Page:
The move by the US military to shift for the first time the High Mobility Artillery Rocket System (HIMARS) into Syrian territory from Jordan is “breaking news.” According to CNN, the deployment will be at the military base in Al-Tanf near Syria’s border with Iraq in the south-eastern region, which is currently an area of contestation between US-backed rebel groups and Syrian government forces.

The Russian Ministry of Defence has signaled disquiet. A statement in Moscow on Thursday speculated that the deployment suggests the US intends to attack Syrian government forces. The Russian statement said:

  • The range of the High Mobility Artillery Rocket System is not enough to support the US-backed units… in Raqqa. At the same time, the US-led anti-terrorist coalition has several times attacked the Syrian government forces near the Jordanian border, so it can be assumed that such attacks will continue, but this time involving the High Mobility Artillery Rocket Systems.

Such authoritative Russian statements, even while speculative, must be reliant on intelligence input. But the key assumption here is not matched by facts insofar as the HIMARS is a truck-mounted system that can hit targets 300km away (which roughly brings Raqqa within range from Al-Tanf) and, therefore, it can reach practically anywhere in Syria.

Clearly, the US intention(s) needs to be interpreted. One possibility could be that it might actually be a defensive move. A standard practice with all militaries is to draw up threat perceptions from a “maximalist” angle, and the fact is that the US Special Forces deployed in Syria only number 1,000 or so, and are thinly spread on the ground. And the US has so far counted on other protagonists – government forces, Hezbollah, Iran, Turkey and Russia – to exercise absolute self-restraint in not confronting the American forces.

This tacit understanding (or pragmatism on both sides) has worked well enough so far. But US-Russia relations continue to deteriorate. Indeed, at the recent Senate Armed Services Committee hearing on the 2018 US defence budget, the only positive reference to Russia came from General Joseph Dunford, the chairman of the Joint Chiefs of Staff, who spoke with discernible satisfaction about the lines of communication with Moscow at the military-to-military level working just fine and being put to great use to ensure that no misunderstanding arises at the operational level in Syria. Dunford flagged the lines of communication at multiple levels, including between him and his Russian counterpart, General Valery Gerasimov, chief of the General Staff of the Armed Forces of Russia.

The US has so far counted on other protagonists – government forces, Hezbollah, Iran, Turkey and Russia – to exercise absolute self-restraint in not confronting the American forces

Nonetheless, war is war, and all is fair in love and war. Unsurprisingly, there is nothing like a bit of self-help in such uncertain times. The point is that the HIMARS provides an alternate means for US forces to hit their adversary if air operations are not feasible for some reason – or it is simply a preferable option. From all appearances, the US plans to establish military bases in southern Syria (similar to what it has done in the northern regions bordering Turkey and Iraq) and, if this is the case, the HIMARS becomes part of the defense perimeter.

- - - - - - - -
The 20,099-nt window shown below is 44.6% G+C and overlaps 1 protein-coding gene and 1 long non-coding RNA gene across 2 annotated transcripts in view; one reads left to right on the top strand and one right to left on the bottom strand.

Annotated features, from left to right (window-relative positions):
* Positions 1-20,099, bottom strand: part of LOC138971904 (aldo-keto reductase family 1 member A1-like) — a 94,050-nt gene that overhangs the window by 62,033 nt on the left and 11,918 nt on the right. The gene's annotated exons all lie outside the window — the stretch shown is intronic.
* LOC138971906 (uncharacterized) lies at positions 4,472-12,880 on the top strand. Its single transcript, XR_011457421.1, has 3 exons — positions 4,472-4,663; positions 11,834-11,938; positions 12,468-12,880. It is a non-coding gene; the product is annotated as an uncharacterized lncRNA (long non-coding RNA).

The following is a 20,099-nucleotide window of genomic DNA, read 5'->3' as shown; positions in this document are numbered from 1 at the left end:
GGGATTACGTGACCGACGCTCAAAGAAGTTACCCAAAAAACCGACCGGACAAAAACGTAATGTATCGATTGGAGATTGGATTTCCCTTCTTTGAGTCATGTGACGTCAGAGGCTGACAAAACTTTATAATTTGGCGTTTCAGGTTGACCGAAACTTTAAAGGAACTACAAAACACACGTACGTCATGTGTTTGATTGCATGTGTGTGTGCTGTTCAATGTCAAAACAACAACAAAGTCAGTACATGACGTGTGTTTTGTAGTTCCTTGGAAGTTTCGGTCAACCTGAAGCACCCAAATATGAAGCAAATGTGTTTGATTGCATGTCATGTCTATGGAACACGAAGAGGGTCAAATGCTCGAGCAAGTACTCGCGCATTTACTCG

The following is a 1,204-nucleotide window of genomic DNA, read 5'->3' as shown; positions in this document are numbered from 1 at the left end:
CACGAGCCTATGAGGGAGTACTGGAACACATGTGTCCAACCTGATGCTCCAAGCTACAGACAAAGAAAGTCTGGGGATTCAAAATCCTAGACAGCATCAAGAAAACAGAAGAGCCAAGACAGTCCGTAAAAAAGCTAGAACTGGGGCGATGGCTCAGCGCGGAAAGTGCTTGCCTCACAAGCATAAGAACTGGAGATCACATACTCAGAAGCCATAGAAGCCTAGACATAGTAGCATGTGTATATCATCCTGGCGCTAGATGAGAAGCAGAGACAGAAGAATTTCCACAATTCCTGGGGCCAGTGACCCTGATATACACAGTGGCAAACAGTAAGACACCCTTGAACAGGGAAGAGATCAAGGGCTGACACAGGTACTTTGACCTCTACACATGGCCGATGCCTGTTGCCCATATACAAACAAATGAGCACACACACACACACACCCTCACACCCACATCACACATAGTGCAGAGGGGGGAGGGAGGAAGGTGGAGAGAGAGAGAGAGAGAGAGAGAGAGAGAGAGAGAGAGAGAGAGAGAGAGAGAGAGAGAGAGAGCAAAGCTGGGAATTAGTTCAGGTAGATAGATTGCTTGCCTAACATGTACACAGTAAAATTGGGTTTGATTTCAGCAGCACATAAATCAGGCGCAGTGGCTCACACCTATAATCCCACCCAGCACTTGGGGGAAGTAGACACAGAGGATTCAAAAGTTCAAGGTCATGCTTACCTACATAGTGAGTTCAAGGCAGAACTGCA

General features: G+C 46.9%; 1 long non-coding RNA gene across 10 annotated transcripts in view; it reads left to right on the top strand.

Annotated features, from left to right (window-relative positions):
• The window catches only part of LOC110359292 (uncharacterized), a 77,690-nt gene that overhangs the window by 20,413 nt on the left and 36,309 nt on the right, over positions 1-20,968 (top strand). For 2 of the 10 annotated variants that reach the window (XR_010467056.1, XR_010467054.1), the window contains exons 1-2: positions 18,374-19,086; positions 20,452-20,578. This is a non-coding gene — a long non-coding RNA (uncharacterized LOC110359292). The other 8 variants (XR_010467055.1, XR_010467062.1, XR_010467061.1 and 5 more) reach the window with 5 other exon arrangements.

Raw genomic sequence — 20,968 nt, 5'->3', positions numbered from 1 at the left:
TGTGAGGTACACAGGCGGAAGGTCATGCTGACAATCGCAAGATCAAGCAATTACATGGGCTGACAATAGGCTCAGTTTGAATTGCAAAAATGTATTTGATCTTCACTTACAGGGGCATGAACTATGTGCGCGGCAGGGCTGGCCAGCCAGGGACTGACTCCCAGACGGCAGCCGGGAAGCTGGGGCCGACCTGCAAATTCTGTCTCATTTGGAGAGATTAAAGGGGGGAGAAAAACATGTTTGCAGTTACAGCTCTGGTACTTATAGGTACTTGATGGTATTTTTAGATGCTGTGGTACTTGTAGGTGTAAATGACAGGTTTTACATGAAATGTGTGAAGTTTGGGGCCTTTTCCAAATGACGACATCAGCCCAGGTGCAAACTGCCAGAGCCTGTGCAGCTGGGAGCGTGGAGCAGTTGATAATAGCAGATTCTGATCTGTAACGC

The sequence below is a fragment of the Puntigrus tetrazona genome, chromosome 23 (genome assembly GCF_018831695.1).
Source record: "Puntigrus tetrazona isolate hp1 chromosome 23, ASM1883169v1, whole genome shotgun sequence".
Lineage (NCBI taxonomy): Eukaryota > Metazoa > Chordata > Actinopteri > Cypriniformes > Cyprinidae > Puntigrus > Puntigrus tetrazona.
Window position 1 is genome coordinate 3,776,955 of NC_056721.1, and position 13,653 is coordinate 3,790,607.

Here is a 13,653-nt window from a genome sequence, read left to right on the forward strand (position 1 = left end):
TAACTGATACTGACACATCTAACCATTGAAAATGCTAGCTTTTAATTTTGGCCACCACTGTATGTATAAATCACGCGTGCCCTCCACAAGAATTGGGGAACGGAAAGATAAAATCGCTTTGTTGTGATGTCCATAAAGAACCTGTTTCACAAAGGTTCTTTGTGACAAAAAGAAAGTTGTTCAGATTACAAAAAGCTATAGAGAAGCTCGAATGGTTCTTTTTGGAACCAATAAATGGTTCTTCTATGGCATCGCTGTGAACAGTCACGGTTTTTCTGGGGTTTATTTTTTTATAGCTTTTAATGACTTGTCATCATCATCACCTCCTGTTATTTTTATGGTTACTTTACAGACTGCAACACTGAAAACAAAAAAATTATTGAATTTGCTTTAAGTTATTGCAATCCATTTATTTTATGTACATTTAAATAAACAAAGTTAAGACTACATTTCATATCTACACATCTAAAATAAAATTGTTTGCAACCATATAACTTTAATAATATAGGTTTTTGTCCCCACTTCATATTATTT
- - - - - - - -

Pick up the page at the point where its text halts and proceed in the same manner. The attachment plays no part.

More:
Suffice it to say, it all boils down to the big question: what are Washington’s political-military intentions in Syria? At a press briefing in Baghdad on June 7, Brett McGurk, the US special presidential envoy for the Global Coalition to Counter ISIS, maintained that the US military presence in and around Al-Tanf (near the Syrian-Iraqi border) is temporary.

While explaining the rationale for the recent US attacks on Syrian government forces in that area, McGurk said:

  • That stretch of southern Syria… has been almost lawless and controlled by Daesh [ISIS]. So, some time ago, working with some Syrians in the area… we set up a facility to… make sure that Daesh cannot encroach upon those areas of the Iraqi border and the Jordanian border. Our mission is simple: to fight Daesh. At the same time, where we have US personnel on the ground, we will protect our people. We have an inherent right of self-defense… But the mission is to fight Daesh. When the fight against Daesh is over, we won’t be there.

Obviously, Syrian government forces are interested in regaining control of their country’s border with Iraq. President Bashar Al-Assad has repeatedly insisted that he intends to regain control of the whole of Syria. And there are sufficient indications that the Syrian government forces are being deployed to regain the vast, vacant, lawless spaces in eastern Syria bordering Iraq.

This Syrian military thrust has been interpreted by some commentators as aimed at opening a land route across Iraq all the way to Iran through which Tehran can beef up Hezbollah. The assumption here is that a 1,000km land bridge connecting Damascus with Tehran (via al-Tanf and Baghdad) will serve that purpose. Military analysts, however, are unsure.

Rodger Shanagan at the Lowe Institute, an Australian think-tank, pointed out in a recent commentary that Tehran has been helping Hezbollah for the past several years (or the past decade) by airlifting supplies to Damascus via an air bridge and transferring them to Lebanon.

To be sure, the HIMARS is a “force multiplier.” Therefore, how the US puts it to use can significantly impact the military balance. On the whole, its deployment can be seen against the backdrop of the ongoing operations against ISIS in Raqqa. It could be tactical and temporary, necessitated by the current US presence on Syrian soil.

Interestingly, Tehran does not seem unduly perturbed by the HIMARS deployment. They seem quietly pleased that McGurk came all the way from Washington to their neighborhood to underscore the Pentagon’s intentions in Al-Tanf.